Patience… not my greatest strength… I waited!

…and then, two weeks ago…

Lao and Thailand were celebrating Bpii Mai, the biggest holiday of the year. G had taken some time off.  Our family (including my mother, who had just arrived from Australia) packed up the super- sexy, Kia Carnival for a road trip across the Mekong into Thailand.

The Isaan region is home to some of the best Som Tum, Gai Yang and Kaw Niaw (Papaya Salad, Fried Chicken and Sticky Rice) in the world so it would have been remiss not to stop at what was hailed as the best Gai Yang shop in Isaan.  We had been driving for almost 4 hours.  Everyone was hungry and grumpy and needing to go to the toilet. I parked the car, shut off the engine, started unloading the kids… one… two… three!

I did a mental double take.  It must have been a mistake, I was tired after all and mentally drained.  I had just spent several hours driving my LHD car in RHD Thailand.  No reason to get too exited.

We negotiated our way through the car park and I wrangled the girls safely inside the restaurant… Monkey, one… Chilli, two… where is three? Daddy rushed her to the toilet, no worries. Three! I did it again.

Seated,  I looked around the table. Pigeon was discussing the relative merits of ‘busy’ water vs normal water with her dad (busy = fizzy). Monkey was organising her place at the table; plate goes here, cup here, fried chicken here, napkins here.  Chilli was sitting on her grandmother’s lap stuffing her face with fistfuls of sticky rice.  Everyone was laughing and eating.  This was my family. These three magnificent little girls were my daughters.  I choked back tears of gratitude.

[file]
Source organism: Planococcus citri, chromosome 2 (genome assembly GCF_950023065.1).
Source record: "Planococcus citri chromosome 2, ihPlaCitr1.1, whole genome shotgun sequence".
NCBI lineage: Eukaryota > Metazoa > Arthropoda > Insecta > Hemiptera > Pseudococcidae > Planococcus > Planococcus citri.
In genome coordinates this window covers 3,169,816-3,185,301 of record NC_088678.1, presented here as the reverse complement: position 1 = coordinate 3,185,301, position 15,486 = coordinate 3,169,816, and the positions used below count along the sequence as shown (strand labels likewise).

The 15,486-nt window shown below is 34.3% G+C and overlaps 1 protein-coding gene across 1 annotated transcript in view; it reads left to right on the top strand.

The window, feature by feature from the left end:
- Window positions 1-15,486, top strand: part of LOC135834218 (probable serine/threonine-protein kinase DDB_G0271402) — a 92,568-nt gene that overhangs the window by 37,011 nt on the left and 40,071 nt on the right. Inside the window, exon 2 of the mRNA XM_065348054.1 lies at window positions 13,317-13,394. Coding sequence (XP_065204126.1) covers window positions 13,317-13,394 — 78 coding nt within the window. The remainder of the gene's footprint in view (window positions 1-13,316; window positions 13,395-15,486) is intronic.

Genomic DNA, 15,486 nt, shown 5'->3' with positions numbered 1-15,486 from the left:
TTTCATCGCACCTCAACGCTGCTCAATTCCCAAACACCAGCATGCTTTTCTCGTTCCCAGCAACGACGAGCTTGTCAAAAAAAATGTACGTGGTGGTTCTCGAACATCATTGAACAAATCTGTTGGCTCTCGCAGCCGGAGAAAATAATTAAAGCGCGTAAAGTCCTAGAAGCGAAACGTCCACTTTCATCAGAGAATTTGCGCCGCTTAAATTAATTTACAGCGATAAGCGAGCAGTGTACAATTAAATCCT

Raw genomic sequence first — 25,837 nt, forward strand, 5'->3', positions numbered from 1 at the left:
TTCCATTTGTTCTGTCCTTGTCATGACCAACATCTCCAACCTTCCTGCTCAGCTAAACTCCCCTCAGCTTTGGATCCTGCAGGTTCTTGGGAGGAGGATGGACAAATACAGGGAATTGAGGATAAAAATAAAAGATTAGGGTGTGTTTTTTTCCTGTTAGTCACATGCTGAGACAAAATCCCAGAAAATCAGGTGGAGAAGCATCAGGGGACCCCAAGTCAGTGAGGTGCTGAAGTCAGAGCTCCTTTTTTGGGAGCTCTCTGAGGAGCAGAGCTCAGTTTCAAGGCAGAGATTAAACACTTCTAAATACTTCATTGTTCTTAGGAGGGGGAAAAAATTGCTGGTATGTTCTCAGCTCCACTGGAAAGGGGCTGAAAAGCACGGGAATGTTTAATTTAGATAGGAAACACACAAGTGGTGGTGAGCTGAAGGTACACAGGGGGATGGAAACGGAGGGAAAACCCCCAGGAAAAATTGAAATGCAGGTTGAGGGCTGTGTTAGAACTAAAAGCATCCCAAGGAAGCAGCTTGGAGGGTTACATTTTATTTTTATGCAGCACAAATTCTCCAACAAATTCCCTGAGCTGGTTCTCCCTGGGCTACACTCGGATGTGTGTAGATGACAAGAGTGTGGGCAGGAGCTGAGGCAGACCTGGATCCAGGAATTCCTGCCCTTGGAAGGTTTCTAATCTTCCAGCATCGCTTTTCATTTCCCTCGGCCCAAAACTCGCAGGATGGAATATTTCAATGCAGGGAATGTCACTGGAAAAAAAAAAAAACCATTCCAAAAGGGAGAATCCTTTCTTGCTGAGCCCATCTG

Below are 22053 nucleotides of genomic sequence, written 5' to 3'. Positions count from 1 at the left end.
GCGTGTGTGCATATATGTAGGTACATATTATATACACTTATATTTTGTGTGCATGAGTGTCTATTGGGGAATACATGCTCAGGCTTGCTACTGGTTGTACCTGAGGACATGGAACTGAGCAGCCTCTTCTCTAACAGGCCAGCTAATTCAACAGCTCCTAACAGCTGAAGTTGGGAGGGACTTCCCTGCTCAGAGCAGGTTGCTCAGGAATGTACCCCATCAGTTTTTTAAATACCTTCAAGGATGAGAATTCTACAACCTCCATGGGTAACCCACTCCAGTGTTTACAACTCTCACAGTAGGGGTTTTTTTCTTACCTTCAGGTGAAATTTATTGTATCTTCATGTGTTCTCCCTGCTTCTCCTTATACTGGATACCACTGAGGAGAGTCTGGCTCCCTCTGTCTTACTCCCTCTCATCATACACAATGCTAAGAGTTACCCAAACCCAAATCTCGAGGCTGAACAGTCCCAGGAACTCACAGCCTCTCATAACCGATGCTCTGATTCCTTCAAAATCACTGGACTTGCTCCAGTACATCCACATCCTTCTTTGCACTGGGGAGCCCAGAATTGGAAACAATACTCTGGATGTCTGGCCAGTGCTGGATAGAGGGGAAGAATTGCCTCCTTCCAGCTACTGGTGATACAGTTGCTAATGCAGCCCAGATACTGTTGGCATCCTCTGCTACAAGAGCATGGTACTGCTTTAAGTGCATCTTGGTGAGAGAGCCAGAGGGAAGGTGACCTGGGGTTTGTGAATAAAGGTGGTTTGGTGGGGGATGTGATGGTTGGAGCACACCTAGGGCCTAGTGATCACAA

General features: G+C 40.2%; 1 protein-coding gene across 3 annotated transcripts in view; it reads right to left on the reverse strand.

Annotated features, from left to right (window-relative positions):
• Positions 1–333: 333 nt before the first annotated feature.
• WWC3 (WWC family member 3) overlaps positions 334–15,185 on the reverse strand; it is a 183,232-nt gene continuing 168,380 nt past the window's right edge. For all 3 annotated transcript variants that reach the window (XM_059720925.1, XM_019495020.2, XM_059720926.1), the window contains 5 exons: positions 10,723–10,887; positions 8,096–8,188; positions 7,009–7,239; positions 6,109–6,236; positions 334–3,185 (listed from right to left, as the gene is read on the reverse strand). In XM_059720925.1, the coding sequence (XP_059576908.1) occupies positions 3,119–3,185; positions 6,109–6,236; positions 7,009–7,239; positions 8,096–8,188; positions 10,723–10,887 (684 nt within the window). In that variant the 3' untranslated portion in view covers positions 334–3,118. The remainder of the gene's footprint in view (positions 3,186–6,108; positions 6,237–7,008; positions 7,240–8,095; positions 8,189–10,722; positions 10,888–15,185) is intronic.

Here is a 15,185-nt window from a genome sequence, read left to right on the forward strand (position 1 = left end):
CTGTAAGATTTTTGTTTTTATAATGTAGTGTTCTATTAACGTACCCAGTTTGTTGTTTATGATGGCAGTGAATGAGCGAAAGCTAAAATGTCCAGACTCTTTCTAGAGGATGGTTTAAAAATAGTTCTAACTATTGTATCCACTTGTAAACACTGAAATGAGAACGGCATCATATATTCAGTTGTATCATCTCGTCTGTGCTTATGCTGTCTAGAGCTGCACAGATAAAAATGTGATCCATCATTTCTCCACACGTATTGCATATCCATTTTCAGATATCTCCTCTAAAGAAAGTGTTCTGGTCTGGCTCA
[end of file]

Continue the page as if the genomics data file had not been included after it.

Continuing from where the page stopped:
That afternoon we set up camp… in a nice hotel… with a pool… in the middle of the red light district… in Khon Kaen… and our family hung out for the duration of the 4 day celebrations.  Over and over again I kept including Chilli in my mental family stocktake.  It was effortless.

My mum’s room was down the hall from ours.  My heart could have burst as I watched my three girls, hand-in-hand, Chilli in the middle, toddling down the hall to check on YayYay before breakfast.

My three girls!

Easy as that.

Finally, after all this time, a mother-of-three.


This was a lovely week for goods news.  Two different friends are expanding their brood and expecting their second child. Congratulations! Enjoy the ride. It will all fall into place and when it does it will be FABULOUS!


Thanks for reading. I would love to hear from you. Comment, like, share, follow, or do nothing.  You were here.  You’re fabulous!

Just in case you are interested:

A Mother’s Love (part one)

A Mother’s Love (part two)

She is lucky she’s cute..

Little Miss Mischief
Who me? But I’m adorable!

… because it is Friday night and I have achieved NOTHING I wanted to achieve this week and honestly, it is all my daughter’s fault.  If she wasn’t so totally adorable I don’t know that I would keep her.